While that COP of 4.13 was with a flow temperature of 35°C, the use of R407C enables water to be delivered at up to 70°C if required, but with a much lower COP of 1.76.

Philip Ord explains, ‘These systems can deliver renewable heating effectively to a building at 40 to 50°C and only need to achieve 70°C for DHW.’

Capable as these heat pumps are, they cannot deliver their potential unless they are operated properly. Philip Ord stresses that the application of ASHPs is nothing short of crucial. Not acceptable are flow temperatures above 50°C, or the seasonal COP will be so low that no renewable heat will be delivered. Nor are traditional controls appropriate, for they will also lead to the seasonal COP being less than the 2.8 that marks a heat pump as delivering renewable heat.

One of the key elements in controlling heating system served by ASHPs is weather compensation, with the flow temperature to the heating system being reduced as the outside temperature rises. The graphs show the effect of weather compensation on achieving the best COP, especially when the outside air temperature rises above 5°C.

And as Philip Ord explains, the way a building is operated improves the effectiveness of heat pumps. He says that it is best to run a heat pump at part load and maintain the temperature in a building than to reheat quickly from cold (say 15°C) to a comfort temperature of 21°C using the full output of the heat pump. He suggests heating the building 24 hours a day, allowing the temperature to fall back to 19°C when it is not occupied.

Another important aspect of maximising efficiency is how many units are operated to meet the demand for heat. The compressors have variable-speed drives using frequency inverters, and their COP falls off at higher and lower frequencies. So rather than having two modules in a multiple installation operating at less than optimum capacity because the compressor speed is too slow, one unit is switched off. Likewise if a module is operating at less than optimum capacity because the compressor speed is too fast, another module is started. The control system also rotates the operation of modules based on compressor run hours.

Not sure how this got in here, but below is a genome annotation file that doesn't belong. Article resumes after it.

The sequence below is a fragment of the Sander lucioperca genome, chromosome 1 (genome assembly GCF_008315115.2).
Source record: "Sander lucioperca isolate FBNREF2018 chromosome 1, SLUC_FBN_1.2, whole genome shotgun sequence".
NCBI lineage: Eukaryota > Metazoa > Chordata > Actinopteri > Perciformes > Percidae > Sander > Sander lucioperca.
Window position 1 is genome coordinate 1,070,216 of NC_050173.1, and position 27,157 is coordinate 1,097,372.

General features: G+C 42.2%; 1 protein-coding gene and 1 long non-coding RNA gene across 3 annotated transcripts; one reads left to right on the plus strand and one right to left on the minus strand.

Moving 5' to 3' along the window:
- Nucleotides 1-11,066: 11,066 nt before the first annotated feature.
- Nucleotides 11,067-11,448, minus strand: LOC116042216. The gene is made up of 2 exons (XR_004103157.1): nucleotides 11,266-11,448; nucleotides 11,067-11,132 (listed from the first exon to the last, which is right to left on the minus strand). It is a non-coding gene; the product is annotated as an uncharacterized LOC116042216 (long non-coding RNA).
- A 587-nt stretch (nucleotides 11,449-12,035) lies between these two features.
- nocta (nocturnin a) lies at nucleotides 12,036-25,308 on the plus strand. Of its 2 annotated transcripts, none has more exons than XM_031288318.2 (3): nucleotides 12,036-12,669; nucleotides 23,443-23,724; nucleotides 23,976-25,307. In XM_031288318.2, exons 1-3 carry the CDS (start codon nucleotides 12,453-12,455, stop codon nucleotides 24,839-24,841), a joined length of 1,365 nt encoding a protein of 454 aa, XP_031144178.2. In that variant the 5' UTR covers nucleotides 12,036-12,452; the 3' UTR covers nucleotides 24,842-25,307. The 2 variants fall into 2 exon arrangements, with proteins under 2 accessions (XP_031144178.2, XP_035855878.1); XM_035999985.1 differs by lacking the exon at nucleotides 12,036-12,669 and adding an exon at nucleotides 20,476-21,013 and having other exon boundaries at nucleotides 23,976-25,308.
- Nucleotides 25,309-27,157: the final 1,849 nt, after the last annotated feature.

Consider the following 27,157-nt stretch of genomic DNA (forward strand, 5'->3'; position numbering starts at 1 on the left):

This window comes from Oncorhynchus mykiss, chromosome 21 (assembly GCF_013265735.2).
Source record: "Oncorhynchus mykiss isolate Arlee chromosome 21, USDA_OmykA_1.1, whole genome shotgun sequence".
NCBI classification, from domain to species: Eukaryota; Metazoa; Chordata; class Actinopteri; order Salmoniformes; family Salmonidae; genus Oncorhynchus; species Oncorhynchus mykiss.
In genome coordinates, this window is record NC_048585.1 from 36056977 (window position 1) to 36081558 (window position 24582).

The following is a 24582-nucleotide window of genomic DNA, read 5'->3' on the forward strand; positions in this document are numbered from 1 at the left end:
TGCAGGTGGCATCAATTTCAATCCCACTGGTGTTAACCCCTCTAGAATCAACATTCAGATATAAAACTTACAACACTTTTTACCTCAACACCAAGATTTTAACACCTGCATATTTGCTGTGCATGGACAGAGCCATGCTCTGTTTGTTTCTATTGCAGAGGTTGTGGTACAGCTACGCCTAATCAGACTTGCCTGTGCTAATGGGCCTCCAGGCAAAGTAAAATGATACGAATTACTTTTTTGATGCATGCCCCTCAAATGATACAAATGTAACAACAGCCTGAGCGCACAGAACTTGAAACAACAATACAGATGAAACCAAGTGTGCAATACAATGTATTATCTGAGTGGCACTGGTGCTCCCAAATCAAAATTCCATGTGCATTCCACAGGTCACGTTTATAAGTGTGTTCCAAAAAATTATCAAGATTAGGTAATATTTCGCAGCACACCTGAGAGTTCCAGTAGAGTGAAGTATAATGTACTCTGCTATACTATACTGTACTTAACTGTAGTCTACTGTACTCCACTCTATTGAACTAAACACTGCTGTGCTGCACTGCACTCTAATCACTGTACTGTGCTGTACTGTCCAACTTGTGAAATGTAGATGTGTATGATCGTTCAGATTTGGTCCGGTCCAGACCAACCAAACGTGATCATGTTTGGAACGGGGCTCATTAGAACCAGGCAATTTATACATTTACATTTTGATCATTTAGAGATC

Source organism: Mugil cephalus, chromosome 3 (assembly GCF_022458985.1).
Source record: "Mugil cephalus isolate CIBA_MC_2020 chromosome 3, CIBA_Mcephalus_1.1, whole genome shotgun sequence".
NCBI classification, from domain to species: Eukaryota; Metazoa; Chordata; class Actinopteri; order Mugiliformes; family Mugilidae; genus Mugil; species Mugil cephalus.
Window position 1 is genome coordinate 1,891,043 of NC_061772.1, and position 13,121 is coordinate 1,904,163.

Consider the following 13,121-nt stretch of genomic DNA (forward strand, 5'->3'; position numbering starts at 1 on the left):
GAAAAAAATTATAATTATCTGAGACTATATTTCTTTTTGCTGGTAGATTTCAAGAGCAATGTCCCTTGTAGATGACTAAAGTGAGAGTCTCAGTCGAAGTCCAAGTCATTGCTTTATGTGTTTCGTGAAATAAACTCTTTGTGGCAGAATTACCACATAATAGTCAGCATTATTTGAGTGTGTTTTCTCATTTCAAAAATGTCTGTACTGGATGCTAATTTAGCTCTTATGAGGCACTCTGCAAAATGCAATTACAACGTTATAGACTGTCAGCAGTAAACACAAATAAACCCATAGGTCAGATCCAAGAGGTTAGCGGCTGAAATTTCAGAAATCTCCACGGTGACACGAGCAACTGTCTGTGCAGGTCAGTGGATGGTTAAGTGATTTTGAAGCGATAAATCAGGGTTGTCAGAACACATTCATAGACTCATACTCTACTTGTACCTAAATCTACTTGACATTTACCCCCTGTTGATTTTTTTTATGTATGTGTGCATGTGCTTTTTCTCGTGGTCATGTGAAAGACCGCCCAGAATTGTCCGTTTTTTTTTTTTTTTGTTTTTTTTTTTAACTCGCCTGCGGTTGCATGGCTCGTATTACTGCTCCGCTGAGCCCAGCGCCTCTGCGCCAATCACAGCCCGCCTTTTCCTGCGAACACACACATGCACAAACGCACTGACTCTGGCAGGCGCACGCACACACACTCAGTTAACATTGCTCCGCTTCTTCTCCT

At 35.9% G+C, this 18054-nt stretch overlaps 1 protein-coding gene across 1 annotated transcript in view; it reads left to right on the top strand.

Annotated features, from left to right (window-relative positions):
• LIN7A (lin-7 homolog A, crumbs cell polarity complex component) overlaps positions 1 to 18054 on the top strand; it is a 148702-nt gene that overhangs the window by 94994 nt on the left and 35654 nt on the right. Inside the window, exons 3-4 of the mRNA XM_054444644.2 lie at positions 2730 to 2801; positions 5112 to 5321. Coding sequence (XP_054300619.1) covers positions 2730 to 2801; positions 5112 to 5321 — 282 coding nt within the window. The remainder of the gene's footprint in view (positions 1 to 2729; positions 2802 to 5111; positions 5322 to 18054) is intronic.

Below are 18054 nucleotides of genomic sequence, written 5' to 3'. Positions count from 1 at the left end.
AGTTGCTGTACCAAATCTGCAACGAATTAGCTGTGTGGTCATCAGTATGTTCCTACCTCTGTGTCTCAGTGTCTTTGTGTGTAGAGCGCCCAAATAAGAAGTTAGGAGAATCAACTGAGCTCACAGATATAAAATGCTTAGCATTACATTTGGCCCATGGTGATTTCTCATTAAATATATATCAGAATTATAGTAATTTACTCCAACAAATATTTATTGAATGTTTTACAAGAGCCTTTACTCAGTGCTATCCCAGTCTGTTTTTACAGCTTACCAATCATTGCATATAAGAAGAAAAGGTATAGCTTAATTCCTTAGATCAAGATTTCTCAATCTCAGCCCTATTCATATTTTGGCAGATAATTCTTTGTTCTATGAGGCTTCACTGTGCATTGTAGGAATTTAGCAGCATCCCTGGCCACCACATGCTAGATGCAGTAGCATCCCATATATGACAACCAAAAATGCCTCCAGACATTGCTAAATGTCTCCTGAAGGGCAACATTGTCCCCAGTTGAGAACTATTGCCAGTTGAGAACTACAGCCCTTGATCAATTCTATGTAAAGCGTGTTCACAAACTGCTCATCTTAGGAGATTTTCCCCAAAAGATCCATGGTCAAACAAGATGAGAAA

What of the potential for air-source heat pumps in commercial-scale developments. Jodi Willis of consultants MTT is an enthusiast based on experience with a number of large apartment developments. They include a high-end residential development of 530 apartments on Kensington High Street in London to provide space heating. Another development of accommodation for 300 students in Kensington uses air-source heat pumps to preheat DHW.

Jodi Willis points out that air-source heat pumps are classified by BREEAM as an LZC technology and also an approved technology by the Greater London Authority. He stresses that the GLA accepts air-source heat pumps as a renewable technology and very good value for money in buildings with high heat loads.

The effectiveness of heat pumps at delivering renewable energy and reducing carbon emissions will improve as the carbon factor of the grid falls from its present 0.515 kg of CO2 per kWh of electricity to 0.322 kg/kWh by 2025, according to the Department of Energy & Climate Change. But even now, savings are possible, and will get better.

For more information on this story, click here: April 2011, 70